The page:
Memory Consolidation during Waking Rest. Erin J. Wamsley. Trends in Cognitive Sciences,

Abstract: Recent studies show that brief periods of rest after learning facilitate consolidation of new memories. This effect is associated with memory-related brain activity during quiet rest and suggests that in our daily lives, moments of unoccupied rest may serve an essential cognitive function.

In fact, a growing body of evidence suggests that short periods of unoccupied waking rest can facilitate consolidation in a manner similar to that proposed to occur during sleep [1–3,5,6] (quiet wake conditions, Figure 1). Our group and others have demonstrated that a 15min period of eyes-closed rest following encoding enhances memory for both procedural [5] and declarative [1,2] memory tasks, compared to an equivalent period spent completing a distractor task. Other recent studies have demonstrated that post-learning rest enhances subsequent memory for spatial and temporal information [7] , facilitates insight into a complex problem [3] , and enhances auditory statistical learning [6]. These memory effects can be maintained for a week or more after the rest intervention [2,7]. Together, these observations suggest that even during wakefulness, memory is preferentially consolidated during offline states characterized by reduced attentional demands.

Thus, the fundamental insight yielded by these new studies of waking rest is not so much that consolidation can occur during wakefulness but that consolidation is not uniformly distributed throughout all of wakefulness. Instead, memory is preferentially facilitated during periods of unoccupied time in which attentional and cognitive demands are reduced [1,2,5]. This insight helps us to understand the necessary and sufficient conditions for consolidation to occur. Increasingly, it appears that for many forms of consolidation, sleep-specific neural mechanisms may not be strictly required. Instead, both sleep and other of fl ine states share common neurobiological features essential for consolidation to take place.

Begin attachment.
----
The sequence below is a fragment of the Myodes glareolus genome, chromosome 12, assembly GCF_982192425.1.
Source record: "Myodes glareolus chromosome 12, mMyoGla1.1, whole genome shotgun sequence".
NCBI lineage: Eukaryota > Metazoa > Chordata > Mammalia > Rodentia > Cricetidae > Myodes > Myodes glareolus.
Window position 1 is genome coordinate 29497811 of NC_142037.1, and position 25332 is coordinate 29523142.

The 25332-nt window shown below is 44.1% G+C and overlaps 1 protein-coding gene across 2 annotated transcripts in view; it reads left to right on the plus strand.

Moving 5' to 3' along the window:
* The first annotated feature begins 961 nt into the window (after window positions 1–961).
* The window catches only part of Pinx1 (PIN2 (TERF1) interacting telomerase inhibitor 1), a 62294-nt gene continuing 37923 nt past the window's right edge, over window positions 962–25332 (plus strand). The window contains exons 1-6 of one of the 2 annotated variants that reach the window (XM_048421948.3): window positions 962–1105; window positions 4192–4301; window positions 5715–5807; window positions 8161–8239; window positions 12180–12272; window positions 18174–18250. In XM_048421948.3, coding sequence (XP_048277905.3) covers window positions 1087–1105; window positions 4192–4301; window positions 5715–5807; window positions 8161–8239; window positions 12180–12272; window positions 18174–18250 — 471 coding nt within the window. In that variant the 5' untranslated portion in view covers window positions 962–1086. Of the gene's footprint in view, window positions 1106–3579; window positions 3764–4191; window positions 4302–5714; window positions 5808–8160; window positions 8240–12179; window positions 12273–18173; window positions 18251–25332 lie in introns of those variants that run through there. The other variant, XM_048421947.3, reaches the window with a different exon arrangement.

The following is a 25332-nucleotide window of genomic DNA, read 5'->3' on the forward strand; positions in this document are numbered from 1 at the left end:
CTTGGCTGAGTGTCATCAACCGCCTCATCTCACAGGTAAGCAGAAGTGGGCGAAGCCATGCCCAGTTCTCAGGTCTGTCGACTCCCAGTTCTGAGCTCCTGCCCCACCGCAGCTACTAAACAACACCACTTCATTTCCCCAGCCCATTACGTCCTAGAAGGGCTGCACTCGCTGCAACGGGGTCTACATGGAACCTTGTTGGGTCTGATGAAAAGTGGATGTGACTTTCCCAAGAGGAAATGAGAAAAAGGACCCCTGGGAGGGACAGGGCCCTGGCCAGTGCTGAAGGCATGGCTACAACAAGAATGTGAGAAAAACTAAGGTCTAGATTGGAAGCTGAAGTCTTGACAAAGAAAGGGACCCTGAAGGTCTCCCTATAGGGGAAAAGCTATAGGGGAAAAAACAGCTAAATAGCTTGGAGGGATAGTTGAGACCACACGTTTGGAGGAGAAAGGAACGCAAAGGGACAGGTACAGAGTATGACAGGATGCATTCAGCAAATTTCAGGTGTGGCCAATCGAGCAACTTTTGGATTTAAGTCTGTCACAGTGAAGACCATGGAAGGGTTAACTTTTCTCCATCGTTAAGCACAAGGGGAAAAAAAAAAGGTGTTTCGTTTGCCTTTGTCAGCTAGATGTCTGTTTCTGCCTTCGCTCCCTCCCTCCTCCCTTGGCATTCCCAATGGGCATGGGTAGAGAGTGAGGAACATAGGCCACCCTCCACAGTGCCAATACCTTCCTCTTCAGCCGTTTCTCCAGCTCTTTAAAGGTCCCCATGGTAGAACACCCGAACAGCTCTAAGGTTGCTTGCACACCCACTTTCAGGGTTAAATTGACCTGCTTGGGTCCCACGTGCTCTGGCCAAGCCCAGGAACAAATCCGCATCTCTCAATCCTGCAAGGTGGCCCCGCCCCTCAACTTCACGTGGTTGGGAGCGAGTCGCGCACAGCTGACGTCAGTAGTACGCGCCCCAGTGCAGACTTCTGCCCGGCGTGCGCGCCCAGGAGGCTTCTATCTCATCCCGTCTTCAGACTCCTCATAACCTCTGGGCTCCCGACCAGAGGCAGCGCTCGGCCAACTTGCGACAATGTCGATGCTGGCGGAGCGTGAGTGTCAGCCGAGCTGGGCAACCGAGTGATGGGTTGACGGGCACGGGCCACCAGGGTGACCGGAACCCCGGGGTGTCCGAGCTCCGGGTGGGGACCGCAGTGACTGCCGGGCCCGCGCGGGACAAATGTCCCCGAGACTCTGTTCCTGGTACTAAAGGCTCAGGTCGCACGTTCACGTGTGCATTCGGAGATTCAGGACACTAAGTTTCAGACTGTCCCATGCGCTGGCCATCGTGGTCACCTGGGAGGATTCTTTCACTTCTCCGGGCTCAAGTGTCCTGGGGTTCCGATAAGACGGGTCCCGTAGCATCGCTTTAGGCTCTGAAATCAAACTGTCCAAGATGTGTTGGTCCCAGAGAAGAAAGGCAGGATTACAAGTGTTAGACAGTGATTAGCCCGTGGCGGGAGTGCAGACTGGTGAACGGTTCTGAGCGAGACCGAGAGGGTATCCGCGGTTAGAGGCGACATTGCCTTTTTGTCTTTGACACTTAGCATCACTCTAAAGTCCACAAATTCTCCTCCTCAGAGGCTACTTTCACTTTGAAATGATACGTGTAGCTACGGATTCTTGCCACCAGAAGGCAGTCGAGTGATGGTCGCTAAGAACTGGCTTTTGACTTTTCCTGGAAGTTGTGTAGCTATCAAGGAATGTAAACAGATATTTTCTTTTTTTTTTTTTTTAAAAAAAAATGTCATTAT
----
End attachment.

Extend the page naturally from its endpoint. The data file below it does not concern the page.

Indeed, many of the same neurobiological mechanisms thought to underlie sleep’s effect on memory are shared in common by waking rest. First, cellular-level memory ‘reactivation’ occurs during quiescent waking rest in the hippocampus as well as in other brain regions. During this process, sequences of neuronal fi ring representing recent experience are reiterated of fl ine. Blocking these reactivations impairs learning and memory [8]. In humans, a growing number of neuroimaging studies demonstrate memory-related brain activity during periods of post-training rest that predicts subsequent memory. For example, fMRI has been used to demonstrate that patterns of hippocampal activity characterizing encoding persist into post-learning rest and that this predicts subsequent memory [9]. Our own group has meanwhile reported that low-frequency electroencephalogram oscillations thought to support consolidation during sleep similarly predict memory retention across quiet waking rest [1]. And the neuromodulatory environment during quiet rest is also well own group has meanwhile reported that low-frequency electroencephalogram oscillations thought to support consolidation during sleep similarly predict memory retention across quiet waking rest [1]. And the neuromodulatory environment during quiet rest is also well suited to facilitate consolidation; in both sleep and quiet rest, acetylcholine levels are substantially reduced from active waking levels, thought to promote hippocampal-cortical communication dynamics that benefit consolidation, as opposed to new learning. Thus, converging lines of evidence suggest that like sleep, rest benefits memory by enabling an active process of consolidation, facilitated by the offline reactivation and synaptic plasticity.